Did you know there’s a limited-run comic book series that explores what would happen if Superman had crashed in Russia instead of rural Kansas? It’s called Red Son, and it’s an interesting look at a communist version of The Man of Steel.
In a similar vein, what if Minecraft and Animal Crossing had been a little more influenced by communism? And what if they had art direction influenced by Tim Burton? You’d probably have something like The Tomorrow Children.
The Tomorrow Children was first announced in 2014 and the ensuing years haven’t made it any less odd. Although it wears its gameplay influences on its sleeve, it’s one of the most visually and narratively unique games I’ve ever encountered. Before we get to that, much like my time with Nioh, playing the beta for The Tomorrow Children gave me the chance to make a video preview. I’ve embedded it below.
The Tomorrow Children takes place after a scientific experiment went wrong, wiping out the majority of mankind and causing The Void to swallow up most of the world. Nothing can survive in The Void except the Izverg, monsters that range from human-sized to towering kaiju. However, life continues, and settlements have sprung up where possible. These settlements rely on Projection Clones to venture to islands that rise from The Void to gather resources and grow settlement boundaries. Players assume the role of a Clone, grab a pick and shovel, and join their comrades to work together.
That was the extent of the storyline in the beta and it seems like most of it will be left up to interpretation. It’s entertaining to spend time wandering the islands, taking in their alien, bizarre appearances and trying to piece together what this world was like before the apocalypse. The character design is highly stylised – NPCs look threatening and sinister, the Clones look cute and earnest, and the Izverg monstrous. Except the really big one, that just looks like Songbird.
The gameplay is addictive, despite how familiar it felt. In towns, players buy tools and weapons, then ride a bus to an island to mine it. Resources are carried to the bus loading zone and transported back to town. The resources are then unloaded into communal pools which are accessible by everyone and used for crafting buildings or making repairs.
Each tool has various functions and different stats depending on the manufacturer. For example, chainsaws let you cut down trees, but they also allow you to tunnel straight down. Shovels and pickaxes can dig resources or cut stairs into walls. Parasols slow your falls and you can probably guess what shotguns are used for. Players purchase these by earning Toil, which is exchanged for Ration Coupons in towns. Every action, whether it’s mining, cheering on another player, carrying resources or picking up litter earns you Toil. Every player can find their own niche and contribute in their own way.
Even without direct verbal communication, cooperation occurs spontaneously in The Tomorrow Children. It’s interesting to watch players assume different roles, all pulling in the same direction. Granted, being an MMO, there isn’t much point in careful town design. It’s only a matter of time before some player builds in the wrong place and ruins a meticulous street design. However, it’s awe-inspiring to see scores of players scramble to man the turrets during a massive Izverg assault.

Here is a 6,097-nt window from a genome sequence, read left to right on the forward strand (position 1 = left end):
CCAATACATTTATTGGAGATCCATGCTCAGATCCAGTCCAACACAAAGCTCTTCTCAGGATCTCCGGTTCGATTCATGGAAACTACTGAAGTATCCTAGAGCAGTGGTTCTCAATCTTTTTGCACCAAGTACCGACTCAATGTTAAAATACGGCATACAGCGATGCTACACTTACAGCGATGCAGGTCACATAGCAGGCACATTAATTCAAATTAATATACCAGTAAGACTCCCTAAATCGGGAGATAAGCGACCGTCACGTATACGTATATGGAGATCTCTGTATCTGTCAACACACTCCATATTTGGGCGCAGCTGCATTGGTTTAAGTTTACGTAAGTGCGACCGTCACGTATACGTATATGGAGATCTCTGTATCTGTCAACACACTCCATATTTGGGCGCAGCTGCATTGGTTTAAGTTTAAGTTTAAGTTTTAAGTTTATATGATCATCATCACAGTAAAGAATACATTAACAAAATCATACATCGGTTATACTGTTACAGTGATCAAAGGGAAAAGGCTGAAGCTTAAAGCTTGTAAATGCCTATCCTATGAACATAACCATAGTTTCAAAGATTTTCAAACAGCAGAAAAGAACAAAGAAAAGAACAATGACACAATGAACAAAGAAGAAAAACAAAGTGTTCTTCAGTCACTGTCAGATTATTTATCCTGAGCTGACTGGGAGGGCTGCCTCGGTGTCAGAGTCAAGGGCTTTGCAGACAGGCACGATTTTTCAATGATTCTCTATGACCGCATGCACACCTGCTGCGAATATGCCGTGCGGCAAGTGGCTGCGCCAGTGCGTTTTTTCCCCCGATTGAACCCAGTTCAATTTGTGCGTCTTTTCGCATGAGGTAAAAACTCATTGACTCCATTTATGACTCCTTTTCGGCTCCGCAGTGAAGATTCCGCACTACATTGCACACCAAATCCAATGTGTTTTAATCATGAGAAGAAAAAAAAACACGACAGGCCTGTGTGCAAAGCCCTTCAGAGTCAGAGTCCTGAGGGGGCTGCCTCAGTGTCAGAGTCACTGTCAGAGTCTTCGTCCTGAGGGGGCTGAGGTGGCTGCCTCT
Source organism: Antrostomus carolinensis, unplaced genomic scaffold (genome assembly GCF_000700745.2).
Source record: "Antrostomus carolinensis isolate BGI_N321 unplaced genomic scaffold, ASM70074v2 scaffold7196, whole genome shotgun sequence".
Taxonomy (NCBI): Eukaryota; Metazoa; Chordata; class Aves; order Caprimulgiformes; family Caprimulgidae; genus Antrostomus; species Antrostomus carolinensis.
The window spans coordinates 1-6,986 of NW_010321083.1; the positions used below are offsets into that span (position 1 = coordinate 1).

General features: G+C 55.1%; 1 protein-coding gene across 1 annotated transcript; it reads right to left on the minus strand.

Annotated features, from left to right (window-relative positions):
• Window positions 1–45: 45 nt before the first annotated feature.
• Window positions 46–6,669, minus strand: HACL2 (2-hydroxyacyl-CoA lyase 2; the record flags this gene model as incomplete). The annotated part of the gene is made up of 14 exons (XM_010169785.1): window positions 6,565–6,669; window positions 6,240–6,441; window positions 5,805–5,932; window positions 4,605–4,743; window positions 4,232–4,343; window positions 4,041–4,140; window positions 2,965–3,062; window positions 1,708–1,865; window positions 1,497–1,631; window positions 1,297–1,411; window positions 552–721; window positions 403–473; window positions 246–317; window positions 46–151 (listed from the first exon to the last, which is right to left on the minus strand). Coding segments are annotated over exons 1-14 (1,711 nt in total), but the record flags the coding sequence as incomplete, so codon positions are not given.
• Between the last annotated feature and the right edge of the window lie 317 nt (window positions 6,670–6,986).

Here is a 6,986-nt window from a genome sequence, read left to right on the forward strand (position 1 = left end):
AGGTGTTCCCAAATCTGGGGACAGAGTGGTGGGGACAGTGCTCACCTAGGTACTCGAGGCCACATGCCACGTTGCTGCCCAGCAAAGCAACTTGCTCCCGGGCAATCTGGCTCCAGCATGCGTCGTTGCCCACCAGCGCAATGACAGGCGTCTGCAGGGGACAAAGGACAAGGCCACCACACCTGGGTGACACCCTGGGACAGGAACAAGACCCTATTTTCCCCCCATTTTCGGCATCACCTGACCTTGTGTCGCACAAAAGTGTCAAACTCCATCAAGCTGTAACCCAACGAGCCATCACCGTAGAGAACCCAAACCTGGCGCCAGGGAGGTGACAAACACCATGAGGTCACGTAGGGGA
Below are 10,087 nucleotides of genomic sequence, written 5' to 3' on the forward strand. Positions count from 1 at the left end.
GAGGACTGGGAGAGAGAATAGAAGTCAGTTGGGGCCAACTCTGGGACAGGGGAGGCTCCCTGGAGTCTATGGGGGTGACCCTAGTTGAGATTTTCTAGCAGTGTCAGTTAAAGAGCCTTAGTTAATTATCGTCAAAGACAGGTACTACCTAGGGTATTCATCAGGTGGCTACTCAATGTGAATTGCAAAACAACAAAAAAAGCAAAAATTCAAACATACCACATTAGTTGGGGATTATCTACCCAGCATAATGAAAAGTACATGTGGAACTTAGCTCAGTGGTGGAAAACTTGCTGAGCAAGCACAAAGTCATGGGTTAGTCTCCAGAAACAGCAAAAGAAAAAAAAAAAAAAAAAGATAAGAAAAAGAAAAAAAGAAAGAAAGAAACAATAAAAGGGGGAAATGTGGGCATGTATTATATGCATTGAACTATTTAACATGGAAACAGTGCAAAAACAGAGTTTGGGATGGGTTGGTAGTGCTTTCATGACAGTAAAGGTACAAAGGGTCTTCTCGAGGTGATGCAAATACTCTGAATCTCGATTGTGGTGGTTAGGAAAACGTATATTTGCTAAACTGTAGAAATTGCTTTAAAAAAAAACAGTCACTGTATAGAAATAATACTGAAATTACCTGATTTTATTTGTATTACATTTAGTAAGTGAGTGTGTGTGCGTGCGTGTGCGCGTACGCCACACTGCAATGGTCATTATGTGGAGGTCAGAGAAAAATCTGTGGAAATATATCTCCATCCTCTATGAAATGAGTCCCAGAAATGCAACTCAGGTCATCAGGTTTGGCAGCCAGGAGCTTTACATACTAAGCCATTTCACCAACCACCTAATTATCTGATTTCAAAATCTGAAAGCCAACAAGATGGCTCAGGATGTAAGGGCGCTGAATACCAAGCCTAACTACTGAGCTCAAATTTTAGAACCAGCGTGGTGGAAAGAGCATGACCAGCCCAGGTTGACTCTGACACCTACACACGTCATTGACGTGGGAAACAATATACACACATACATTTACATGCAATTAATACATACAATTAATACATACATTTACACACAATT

Let’s talk about the presentation. Aurally, the game sounds great. The patriotic anthems blaring from in-game speakers are catchy and will stick in your head, while the ambient sounds from The Void and islands drum in a sense of hostility and isolation. Graphically, the game has some impressive tech and lighting that renders the world with a Pixar-like appearance, albeit a more threatening one. Landmarks and monsters are blurry and indistinct at distances, creating an aura of mystery. Unfortunately, nearby objects also have that blurriness and the game uses too much motion blur, which left me feeling nauseous after a few hours.
Another issue is with longevity. I can’t foretell how long this game will keep players entertained. Similar games let players freely build and customise, but The Tomorrow Children doesn’t give as much freedom. Individual towns act like servers and you can’t get in if it’s full, meaning that you may sink hours into a town only to be barred from entry. Unless you have a large party on group chat, it’s difficult to properly coordinate construction. There’s also character progression with stats and unlocks tied to it, but these just unlock crafting options and better tools.
The Tomorrow Children won’t be a game for everyone. It doesn’t allow for unbridled creativity as in Minecraft and the visuals may leave you a little dizzy. Still, it’s one of the most unique games of this generation so far, and it’s worth looking into based on its aesthetics and sheer weirdness. It was great fun exploring the islands, soaking in the sights and working with other players. If weirdness and co-op are your thing, then The Tomorrow Children is certainly one to watch.